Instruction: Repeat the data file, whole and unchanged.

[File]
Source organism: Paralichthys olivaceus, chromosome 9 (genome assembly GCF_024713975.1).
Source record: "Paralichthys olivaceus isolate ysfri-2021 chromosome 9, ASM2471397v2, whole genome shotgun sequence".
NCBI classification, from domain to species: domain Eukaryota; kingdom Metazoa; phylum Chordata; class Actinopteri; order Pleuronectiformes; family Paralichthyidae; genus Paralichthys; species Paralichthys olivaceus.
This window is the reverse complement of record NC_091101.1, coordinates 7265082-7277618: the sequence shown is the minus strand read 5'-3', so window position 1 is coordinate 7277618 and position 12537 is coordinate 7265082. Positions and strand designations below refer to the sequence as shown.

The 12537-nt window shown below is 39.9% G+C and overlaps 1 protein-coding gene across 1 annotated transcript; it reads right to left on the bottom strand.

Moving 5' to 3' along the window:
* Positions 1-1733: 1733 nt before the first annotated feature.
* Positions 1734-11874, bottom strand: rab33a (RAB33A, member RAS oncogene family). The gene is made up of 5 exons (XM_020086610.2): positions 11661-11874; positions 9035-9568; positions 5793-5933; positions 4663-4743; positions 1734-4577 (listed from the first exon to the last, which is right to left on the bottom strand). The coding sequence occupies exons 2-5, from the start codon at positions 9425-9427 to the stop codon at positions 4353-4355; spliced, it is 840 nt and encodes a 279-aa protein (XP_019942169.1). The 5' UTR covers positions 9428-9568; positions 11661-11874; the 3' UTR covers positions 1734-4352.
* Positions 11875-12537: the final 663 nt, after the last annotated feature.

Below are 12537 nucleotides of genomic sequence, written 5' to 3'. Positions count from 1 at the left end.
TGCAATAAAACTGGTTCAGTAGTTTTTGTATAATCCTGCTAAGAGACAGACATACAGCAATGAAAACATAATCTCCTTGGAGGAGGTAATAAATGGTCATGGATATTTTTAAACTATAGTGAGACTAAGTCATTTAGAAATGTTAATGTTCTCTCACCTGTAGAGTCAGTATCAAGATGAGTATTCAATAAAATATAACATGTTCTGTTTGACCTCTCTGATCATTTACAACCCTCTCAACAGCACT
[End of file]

Source organism: Paralichthys olivaceus, chromosome 9 (genome assembly GCF_024713975.1).
Source record: "Paralichthys olivaceus isolate ysfri-2021 chromosome 9, ASM2471397v2, whole genome shotgun sequence".
NCBI classification, from domain to species: domain Eukaryota; kingdom Metazoa; phylum Chordata; class Actinopteri; order Pleuronectiformes; family Paralichthyidae; genus Paralichthys; species Paralichthys olivaceus.
This window is the reverse complement of record NC_091101.1, coordinates 7265082-7277618: the sequence shown is the minus strand read 5'-3', so window position 1 is coordinate 7277618 and position 12537 is coordinate 7265082. Positions and strand designations below refer to the sequence as shown.

The 12537-nt window shown below is 39.9% G+C and overlaps 1 protein-coding gene across 1 annotated transcript; it reads right to left on the bottom strand.

Moving 5' to 3' along the window:
* Positions 1-1733: 1733 nt before the first annotated feature.
* Positions 1734-11874, bottom strand: rab33a (RAB33A, member RAS oncogene family). The gene is made up of 5 exons (XM_020086610.2): positions 11661-11874; positions 9035-9568; positions 5793-5933; positions 4663-4743; positions 1734-4577 (listed from the first exon to the last, which is right to left on the bottom strand). The coding sequence occupies exons 2-5, from the start codon at positions 9425-9427 to the stop codon at positions 4353-4355; spliced, it is 840 nt and encodes a 279-aa protein (XP_019942169.1). The 5' UTR covers positions 9428-9568; positions 11661-11874; the 3' UTR covers positions 1734-4352.
* Positions 11875-12537: the final 663 nt, after the last annotated feature.

Below are 12537 nucleotides of genomic sequence, written 5' to 3'. Positions count from 1 at the left end.
TGCAATAAAACTGGTTCAGTAGTTTTTGTATAATCCTGCTAAGAGACAGACATACAGCAATGAAAACATAATCTCCTTGGAGGAGGTAATAAATGGTCATGGATATTTTTAAACTATAGTGAGACTAAGTCATTTAGAAATGTTAATGTTCTCTCACCTGTAGAGTCAGTATCAAGATGAGTATTCAATAAAATATAACATGTTCTGTTTGACCTCTCTGATCATTTACAACCCTCTCAACAGCACT